Back to school ads are starting to appear in newspapers, online and on tv and there is a very slight shift in the weather lately that promises fall will be here soon. As you take stock of the supplies your favorite student will need for the upcoming school year, why not include a new school sweater for the fall or replace the favorite hat and mittens that were lost last year? Green Mountain Spinnery has several classic patterns in a variety of yarns and colorways that will allow you to create a handmade hug!

Sweaters for the preschool set can be worked up quickly. The Little Billy Goat vest, in Capricorn, is perfect for a chilly day or for layering in winter. Mountain Mohair and Weekend Wool both come in a variety of colors, just like your favorite crayons. Mix and match them for a one-of-a-kind Stripy Stripe Sweater that is sure to please every child. The String of Pearls sweater, shown here in Sylvan Spirit, adds a touch of fancy without a mess of sequins and glitter.

 

What about the older kids? Why not work up a new winter hat, now before the weather turns truly bitter. Our pattern page for hats includes hats, caps and earwarmers; there is something for everyone! If you are looking for something a bit more colorful and bold, the Anatolian Flip, Icebreaker Hat, and Happenin’ Hat are all great choices. We have suggested color combinations but these make great canvases as a way to show one’s school or team spirit!

   

Though we often think first to put on a sweater and hat when the weather turns cooler, in the early days of fall that can be too much; after all it’s not winter yet! Fingerless gloves, like Eric’s Glovelets, are a great choice for musicians and outdoor sport spectators. The Phoebe Cowl will keep the cool breeze at bay without the bulk of the scarf. Leg warmers are practical and fashionable! The Renaissance Leg Warmers are a great accessory in which you could go elegant with classic Fair Isle details or playful with stripes. These patterns are great for teens and adults!

We’d love to see your work as it heads back to school! Have you made a sweater, new hat and mittens, or maybe a blanket for a dorm room for this school year? Share it with us and other fans of Green Mountain Spinnery in our Ravelry group, on our Facebook page or even send us a tweet @GMSpinneryCoop!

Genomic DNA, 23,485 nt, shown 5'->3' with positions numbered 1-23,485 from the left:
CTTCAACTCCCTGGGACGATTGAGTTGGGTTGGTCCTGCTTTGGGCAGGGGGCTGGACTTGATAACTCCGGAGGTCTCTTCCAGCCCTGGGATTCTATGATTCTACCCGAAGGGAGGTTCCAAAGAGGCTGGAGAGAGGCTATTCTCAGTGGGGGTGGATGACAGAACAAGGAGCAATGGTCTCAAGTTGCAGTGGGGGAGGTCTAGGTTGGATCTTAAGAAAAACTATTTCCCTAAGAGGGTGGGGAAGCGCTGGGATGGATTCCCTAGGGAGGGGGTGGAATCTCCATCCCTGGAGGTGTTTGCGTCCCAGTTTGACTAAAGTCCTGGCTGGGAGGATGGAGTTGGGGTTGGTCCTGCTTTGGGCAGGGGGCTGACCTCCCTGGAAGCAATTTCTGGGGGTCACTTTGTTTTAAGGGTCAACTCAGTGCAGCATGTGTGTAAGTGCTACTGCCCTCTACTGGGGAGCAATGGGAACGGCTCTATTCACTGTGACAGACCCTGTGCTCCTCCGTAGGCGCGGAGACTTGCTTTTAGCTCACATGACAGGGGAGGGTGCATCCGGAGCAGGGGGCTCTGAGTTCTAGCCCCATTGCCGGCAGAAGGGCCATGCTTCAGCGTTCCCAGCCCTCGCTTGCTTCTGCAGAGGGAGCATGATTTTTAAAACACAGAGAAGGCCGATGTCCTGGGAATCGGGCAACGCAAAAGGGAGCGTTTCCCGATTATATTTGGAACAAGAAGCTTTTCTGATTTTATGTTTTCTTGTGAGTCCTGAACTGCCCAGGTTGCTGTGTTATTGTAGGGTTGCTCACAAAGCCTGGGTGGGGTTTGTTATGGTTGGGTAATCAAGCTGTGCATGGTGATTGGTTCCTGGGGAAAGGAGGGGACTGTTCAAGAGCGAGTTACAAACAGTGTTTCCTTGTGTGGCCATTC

Projects in Alpaca Elegance

Monday, June 17th, 2013

Here in Vermont we’ve had a burst of unusual weather – within the same week we had snow and temperatures reaching over 80 degrees Fahrenheit! The weather seems to have settled a bit, and we are happy for warmer days and plenty of sunshine. We encourage you to reach for a wonderful skein of  Alpaca Elegance, our blend of 50% New England grown alpaca and 50% fine American wool. If you have never worked with an alpaca blend before, you are in for a treat! Alpaca fibers have a hollow core, making them lightweight yet warm.

Summer is a great time to try out a new technique. Give colorwork a try with Julia Farwell Clay’s “Wolves will be Wolves” hat. The sample shown used 140 yards of the main color, Chai, and 50 yards of each of the contrast colors, Cocoa and Cream. Sweaters may be far from your mind now, but remember they are a larger time investment. If you start now, you will be all ready for fall. We love Amy Christoffers’ Catboat Cardigan in Rosehip; this sweater strikes a balance between a traditional sweater and modern sports wear. This yarn is also great for crochet patterns. The Walnut Vest for Men by Mary Beth Temple is inspired by classic menswear and is sure to keep your interest with basketweave pattern in the color work section of Cream and Dark Roast against the Cocoa.

We have seen many great projects on Ravelry using this yarn too, have they caught your eye? Spindlbratt’s Doctor it’s the Dalek’s Mitts are perfect for every sci-fi fan. The One Button Waistcoat, knit by Woolymountain, is a great multi-season piece. We think you’ll agree that Riverside’s Maylie is so simply sweet! ShortrowT knit this short sleeve version of Cria, another great garment to span the seasons. Please feel free to add your projects using Green Mountain Spinnery yarns to our Ravelry group.

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Of course, we have to share a few alpaca pictures in a post about Alpaca Elegance! These are from Ibiwisi Alpacas in Westminster, VT, taken by Marti Stone.

Could your stash use a bit more Alpaca Elegance to round it out? You can purchase Alpaca Elegance online at spinnery.com!